You're So Fabulously Absolute: Excerpts from Middling
I write an occasional newsletter (quarterly when I don't forget) to friends and family about my life: music, books, work, and getting older. I'd love to send it to you if you're game. What follows is an excerpt from the spring 2019 issue, a tribute to musician Joe Jackson on the occasion of his fortieth anniversary as a recording artist. (This is as good a time as any to tell you that I keep a Spotify playlist of the songs I commend in my newsletter. You can access it here:
I have no illusions about the superficiality of my musical interests when I was a kid. I grew up in a town with a very limited musical palate, with radio stations that focused narrowly on Top 40 and classic rock. I did, however, come into early adolescence at the dawn of MTV, and in those early days of music television the dominant form was the New Wave. I have clear recollections of Elvis Costello asking what's so funny about peace, love, and understanding; I somehow identified with the relational angst of Squeeze as they drank black coffee in bed and reflected on times they were tempted by the fruit of another; and I was regularly cut to the heart by the ferocious melancholy of the great Joe Jackson.
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NO LUCK NO MONEY NO SEX NO FUN GET ON THE TREADMILL AND RUN RUN RUN RUN RUN.Let's be honest: To fully appreciate this record, it helps to have already become a fan of Joe Jackson. You have to accept the worldview that colors his art, and that train left the station in 1979. But I'm absolutely a fan, and so I don't even take it personally when he writes a damning anthem of modern midlife and calls it "Dave":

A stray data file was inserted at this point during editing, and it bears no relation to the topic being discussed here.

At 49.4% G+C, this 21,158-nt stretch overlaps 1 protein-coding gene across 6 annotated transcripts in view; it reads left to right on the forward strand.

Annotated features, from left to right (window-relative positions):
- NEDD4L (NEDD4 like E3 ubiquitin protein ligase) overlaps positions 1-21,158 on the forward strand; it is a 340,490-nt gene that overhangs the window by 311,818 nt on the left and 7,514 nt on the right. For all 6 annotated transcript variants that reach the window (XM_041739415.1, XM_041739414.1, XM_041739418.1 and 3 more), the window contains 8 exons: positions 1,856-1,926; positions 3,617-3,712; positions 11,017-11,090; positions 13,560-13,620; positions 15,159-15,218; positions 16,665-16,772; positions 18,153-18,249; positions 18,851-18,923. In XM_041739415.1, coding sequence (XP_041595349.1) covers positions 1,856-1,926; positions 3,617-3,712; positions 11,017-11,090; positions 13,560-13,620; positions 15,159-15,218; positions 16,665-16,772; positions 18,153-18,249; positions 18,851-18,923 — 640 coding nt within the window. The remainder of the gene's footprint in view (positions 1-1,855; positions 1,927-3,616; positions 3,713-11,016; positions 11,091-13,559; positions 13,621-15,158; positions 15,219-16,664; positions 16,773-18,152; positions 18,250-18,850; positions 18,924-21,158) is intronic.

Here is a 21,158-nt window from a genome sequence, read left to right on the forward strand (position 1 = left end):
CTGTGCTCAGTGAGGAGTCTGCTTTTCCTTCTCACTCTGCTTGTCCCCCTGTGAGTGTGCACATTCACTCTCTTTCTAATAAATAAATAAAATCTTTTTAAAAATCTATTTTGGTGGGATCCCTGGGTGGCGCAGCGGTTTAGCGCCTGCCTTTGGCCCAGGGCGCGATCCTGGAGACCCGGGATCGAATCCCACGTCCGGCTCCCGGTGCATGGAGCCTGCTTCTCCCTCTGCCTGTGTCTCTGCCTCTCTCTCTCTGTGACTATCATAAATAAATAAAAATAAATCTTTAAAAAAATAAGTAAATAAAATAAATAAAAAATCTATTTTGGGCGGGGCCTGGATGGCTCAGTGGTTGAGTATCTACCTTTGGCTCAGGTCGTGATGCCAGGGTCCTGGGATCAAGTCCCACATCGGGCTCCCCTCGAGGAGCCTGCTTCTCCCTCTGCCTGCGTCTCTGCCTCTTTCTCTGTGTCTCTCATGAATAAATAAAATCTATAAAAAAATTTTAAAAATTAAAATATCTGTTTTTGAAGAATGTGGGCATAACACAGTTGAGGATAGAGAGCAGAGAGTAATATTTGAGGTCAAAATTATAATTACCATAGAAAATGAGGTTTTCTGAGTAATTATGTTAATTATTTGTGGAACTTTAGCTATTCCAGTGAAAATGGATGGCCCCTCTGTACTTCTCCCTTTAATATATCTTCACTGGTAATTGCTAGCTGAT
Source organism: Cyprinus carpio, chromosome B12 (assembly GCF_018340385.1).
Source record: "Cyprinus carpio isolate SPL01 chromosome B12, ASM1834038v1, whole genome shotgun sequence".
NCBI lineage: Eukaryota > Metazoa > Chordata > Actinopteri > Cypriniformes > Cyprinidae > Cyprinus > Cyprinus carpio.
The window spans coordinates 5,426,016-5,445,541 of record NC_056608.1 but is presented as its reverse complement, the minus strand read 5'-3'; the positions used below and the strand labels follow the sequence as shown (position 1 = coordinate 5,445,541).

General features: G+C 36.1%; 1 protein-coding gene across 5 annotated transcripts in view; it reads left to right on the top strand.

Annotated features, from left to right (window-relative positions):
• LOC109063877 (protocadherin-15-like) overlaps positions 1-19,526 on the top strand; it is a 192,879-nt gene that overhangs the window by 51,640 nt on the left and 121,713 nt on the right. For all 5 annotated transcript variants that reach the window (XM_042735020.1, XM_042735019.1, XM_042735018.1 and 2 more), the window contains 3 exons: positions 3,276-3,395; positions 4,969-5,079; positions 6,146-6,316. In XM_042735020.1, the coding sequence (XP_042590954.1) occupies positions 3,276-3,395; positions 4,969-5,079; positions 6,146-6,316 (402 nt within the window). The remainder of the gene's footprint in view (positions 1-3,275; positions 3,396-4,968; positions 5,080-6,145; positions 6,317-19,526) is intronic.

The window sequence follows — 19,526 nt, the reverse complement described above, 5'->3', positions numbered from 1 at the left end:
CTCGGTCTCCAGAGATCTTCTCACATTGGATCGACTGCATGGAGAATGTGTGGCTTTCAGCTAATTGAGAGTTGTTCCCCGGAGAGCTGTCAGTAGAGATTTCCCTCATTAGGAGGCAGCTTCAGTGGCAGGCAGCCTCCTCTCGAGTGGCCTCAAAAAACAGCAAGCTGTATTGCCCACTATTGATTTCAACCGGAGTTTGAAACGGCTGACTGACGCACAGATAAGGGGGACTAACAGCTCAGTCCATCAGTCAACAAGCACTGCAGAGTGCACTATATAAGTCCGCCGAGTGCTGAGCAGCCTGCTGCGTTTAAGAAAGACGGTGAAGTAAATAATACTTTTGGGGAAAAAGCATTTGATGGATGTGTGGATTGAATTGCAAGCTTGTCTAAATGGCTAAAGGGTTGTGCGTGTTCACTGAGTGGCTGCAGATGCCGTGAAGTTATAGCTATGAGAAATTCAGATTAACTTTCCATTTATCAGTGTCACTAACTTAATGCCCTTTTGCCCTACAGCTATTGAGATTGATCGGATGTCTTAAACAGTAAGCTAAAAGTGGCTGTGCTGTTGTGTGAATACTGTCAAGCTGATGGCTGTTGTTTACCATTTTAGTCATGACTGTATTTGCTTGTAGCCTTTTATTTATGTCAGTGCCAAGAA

COULD IT BE THAT WHILE WE'RE RUSHING ROUND THE WORLD WE'RE WASTING ALL OUR TIME?Forty years ago Jackson released the impressive introductory album Look Sharp! featuring tracks like "Is She Really Going Out with Him?" and "Fools in Love." So cynicism is kind of his thing. Jackson wrote about this record in his memoir A Cure for Gravity (yeah, I read it--bought it off the rack in a resale shop, which made me simultaneously happy for myself and sad for Joe Jackson). Here's what he had to say:
It positively reeks of the year 1978, although it wasn't released until the beginning of 1979. . . . At twenty-three or twenty-four it seems very clever to say that the world is just a bag of woe. By the time you get to, say, forty, you've seen some woe, and it's not so funny anymore.
What's a man now, what's a man mean Is he rough or is he rugged Is he cultural and clean Now it's all change, it's got to change more Cause we think it's getting better But nobody's really sureCheck out two tracks: One a chart-topper from his glory days, and one a throwback track from today. He's an acquired taste, I freely admit, but maybe you'll acquire it.